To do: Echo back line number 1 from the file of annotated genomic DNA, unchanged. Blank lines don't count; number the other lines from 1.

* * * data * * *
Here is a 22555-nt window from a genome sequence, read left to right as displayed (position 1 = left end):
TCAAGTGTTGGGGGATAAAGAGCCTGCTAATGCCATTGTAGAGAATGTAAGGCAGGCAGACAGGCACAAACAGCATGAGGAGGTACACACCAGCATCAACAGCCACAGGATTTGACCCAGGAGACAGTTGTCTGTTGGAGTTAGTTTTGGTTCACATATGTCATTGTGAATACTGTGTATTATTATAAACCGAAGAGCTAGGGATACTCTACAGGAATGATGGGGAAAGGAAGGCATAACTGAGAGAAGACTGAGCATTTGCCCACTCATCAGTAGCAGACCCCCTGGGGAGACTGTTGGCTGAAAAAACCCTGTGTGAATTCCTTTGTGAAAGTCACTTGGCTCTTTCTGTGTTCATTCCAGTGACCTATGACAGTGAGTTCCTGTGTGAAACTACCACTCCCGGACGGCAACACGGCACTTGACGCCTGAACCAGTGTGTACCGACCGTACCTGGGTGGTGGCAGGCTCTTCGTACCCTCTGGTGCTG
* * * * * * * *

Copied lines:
Here is a 22555-nt window from a genome sequence, read left to right as displayed (position 1 = left end):